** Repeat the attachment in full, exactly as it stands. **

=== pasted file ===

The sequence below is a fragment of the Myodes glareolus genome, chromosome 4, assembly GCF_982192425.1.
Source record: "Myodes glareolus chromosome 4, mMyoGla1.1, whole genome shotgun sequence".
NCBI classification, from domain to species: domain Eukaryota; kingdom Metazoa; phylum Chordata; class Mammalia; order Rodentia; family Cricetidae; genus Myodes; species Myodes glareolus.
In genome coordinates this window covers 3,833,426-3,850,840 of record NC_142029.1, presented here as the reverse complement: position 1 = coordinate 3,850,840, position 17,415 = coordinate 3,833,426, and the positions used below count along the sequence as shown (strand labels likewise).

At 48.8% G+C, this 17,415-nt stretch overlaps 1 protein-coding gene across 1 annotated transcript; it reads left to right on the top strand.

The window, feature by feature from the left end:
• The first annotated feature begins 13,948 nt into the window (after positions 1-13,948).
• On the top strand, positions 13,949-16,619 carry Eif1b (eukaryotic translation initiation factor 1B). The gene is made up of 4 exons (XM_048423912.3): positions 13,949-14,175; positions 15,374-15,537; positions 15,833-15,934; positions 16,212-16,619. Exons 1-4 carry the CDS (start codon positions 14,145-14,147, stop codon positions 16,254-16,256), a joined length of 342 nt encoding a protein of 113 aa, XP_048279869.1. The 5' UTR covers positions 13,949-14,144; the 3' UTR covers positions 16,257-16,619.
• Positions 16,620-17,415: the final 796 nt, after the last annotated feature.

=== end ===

The sequence below is a fragment of the Myodes glareolus genome, chromosome 4, assembly GCF_982192425.1.
Source record: "Myodes glareolus chromosome 4, mMyoGla1.1, whole genome shotgun sequence".
NCBI classification, from domain to species: domain Eukaryota; kingdom Metazoa; phylum Chordata; class Mammalia; order Rodentia; family Cricetidae; genus Myodes; species Myodes glareolus.
In genome coordinates this window covers 3,833,426-3,850,840 of record NC_142029.1, presented here as the reverse complement: position 1 = coordinate 3,850,840, position 17,415 = coordinate 3,833,426, and the positions used below count along the sequence as shown (strand labels likewise).

At 48.8% G+C, this 17,415-nt stretch overlaps 1 protein-coding gene across 1 annotated transcript; it reads left to right on the top strand.

The window, feature by feature from the left end:
• The first annotated feature begins 13,948 nt into the window (after positions 1-13,948).
• On the top strand, positions 13,949-16,619 carry Eif1b (eukaryotic translation initiation factor 1B). The gene is made up of 4 exons (XM_048423912.3): positions 13,949-14,175; positions 15,374-15,537; positions 15,833-15,934; positions 16,212-16,619. Exons 1-4 carry the CDS (start codon positions 14,145-14,147, stop codon positions 16,254-16,256), a joined length of 342 nt encoding a protein of 113 aa, XP_048279869.1. The 5' UTR covers positions 13,949-14,144; the 3' UTR covers positions 16,257-16,619.
• Positions 16,620-17,415: the final 796 nt, after the last annotated feature.